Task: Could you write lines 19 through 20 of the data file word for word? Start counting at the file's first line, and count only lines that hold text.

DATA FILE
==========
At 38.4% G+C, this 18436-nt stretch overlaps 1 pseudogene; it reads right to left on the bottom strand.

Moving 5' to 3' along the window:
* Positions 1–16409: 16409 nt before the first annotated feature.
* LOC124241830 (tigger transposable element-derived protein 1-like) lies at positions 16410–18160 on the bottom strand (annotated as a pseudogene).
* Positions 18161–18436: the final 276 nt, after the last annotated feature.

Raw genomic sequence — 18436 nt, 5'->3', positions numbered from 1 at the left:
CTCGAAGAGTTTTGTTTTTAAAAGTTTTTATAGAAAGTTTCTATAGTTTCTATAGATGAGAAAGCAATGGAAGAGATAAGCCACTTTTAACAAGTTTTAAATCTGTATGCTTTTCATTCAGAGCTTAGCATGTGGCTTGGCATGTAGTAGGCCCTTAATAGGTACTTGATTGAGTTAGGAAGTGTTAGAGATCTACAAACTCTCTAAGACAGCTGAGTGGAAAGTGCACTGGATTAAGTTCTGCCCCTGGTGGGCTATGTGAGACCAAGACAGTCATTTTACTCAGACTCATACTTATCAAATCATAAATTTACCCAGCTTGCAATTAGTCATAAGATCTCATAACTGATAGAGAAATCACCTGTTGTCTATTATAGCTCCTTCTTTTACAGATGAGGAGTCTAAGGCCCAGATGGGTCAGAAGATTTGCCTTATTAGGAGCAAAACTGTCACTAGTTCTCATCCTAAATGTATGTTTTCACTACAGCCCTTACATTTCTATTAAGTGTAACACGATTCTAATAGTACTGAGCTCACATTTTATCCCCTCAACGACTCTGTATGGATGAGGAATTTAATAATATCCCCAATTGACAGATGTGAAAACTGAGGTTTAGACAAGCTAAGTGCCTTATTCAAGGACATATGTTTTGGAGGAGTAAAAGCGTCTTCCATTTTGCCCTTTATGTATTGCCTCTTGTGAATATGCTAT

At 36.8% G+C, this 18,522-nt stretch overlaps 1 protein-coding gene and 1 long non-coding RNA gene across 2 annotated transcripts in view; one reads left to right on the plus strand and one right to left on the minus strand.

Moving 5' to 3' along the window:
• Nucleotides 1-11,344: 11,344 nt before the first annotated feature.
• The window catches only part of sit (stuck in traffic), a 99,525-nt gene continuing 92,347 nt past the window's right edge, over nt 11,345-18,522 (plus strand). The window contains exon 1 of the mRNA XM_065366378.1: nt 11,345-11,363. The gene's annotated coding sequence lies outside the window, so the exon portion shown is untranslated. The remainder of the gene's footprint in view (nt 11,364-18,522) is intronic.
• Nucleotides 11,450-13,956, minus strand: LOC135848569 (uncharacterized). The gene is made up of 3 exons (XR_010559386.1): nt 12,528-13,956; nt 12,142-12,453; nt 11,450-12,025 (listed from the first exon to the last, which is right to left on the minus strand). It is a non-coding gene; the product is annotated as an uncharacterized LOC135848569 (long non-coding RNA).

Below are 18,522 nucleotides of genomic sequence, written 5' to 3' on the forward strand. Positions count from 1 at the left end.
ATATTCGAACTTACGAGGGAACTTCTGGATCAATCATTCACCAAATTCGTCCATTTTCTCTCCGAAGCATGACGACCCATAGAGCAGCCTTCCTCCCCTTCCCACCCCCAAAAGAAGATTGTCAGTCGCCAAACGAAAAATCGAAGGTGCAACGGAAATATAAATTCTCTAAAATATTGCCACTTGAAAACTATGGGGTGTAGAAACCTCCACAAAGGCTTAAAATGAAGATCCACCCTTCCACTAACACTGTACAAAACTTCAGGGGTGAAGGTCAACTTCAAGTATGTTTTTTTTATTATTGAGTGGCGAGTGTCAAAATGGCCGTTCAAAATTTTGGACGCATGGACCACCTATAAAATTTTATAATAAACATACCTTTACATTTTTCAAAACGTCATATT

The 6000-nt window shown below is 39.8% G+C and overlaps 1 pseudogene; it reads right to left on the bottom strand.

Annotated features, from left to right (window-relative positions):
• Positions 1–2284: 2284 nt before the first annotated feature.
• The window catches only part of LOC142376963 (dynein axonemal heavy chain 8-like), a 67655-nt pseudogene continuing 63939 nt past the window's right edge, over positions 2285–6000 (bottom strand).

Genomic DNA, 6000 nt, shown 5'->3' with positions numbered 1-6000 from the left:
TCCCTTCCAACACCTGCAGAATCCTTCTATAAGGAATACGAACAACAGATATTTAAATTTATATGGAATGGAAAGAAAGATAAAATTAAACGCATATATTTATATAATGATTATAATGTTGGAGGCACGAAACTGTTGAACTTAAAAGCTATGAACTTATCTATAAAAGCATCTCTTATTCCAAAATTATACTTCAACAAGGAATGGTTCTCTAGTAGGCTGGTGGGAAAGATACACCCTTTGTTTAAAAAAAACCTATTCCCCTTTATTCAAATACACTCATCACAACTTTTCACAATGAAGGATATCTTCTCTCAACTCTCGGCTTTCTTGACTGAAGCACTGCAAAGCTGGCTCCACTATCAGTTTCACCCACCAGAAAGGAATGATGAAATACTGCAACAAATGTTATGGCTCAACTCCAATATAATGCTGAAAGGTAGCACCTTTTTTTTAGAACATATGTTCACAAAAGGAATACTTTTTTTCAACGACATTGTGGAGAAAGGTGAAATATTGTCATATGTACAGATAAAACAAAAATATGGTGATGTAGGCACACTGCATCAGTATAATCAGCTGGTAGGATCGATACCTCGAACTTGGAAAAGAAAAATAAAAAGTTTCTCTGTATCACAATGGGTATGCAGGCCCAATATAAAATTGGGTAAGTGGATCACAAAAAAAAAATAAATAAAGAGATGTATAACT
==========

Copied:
Genomic DNA, 6000 nt, shown 5'->3' with positions numbered 1-6000 from the left:
TCCCTTCCAACACCTGCAGAATCCTTCTATAAGGAATACGAACAACAGATATTTAAATTTATATGGAATGGAAAGAAAGATAAAATTAAACGCATATATTTATATAATGATTATAATGTTGGAGGCACGAAACTGTTGAACTTAAAAGCTATGAACTTATCTATAAAAGCATCTCTTATTCCAAAATTATACTTCAACAAGGAATGGTTCTCTAGTAGGCTGGTGGGAAAGATACACCCTTTGTTTAAAAAAAACCTATTCCCCTTTATTCAAATACACTCATCACAACTTTTCACAATGAAGGATATCTTCTCTCAACTCTCGGCTTTCTTGACTGAAGCACTGCAAAGCTGGCTCCACTATCAGTTTCACCCACCAGAAAGGAATGATGAAATACTGCAACAAATGTTATGGCTCAACTCCAATATAATGCTGAAAGGTAGCACCTTTTTTTTAGAACATATGTTCACAAAAGGAATACTTTTTTTCAACGACATTGTGGAGAAAGGTGAAATATTGTCATATGTACAGATAAAACAAAAATATGGTGATGTAGGCACACTGCATCAGTATAATCAGCTGGTAGGATCGATACCTCGAACTTGGAAAAGAAAAATAAAAAGTTTCTCTGTATCACAATGGGTATGCAGGCCCAATATAAAATTGGGTAAGTGGATCACAAAAAAAAAATAAATAAAGAGATGTATAACT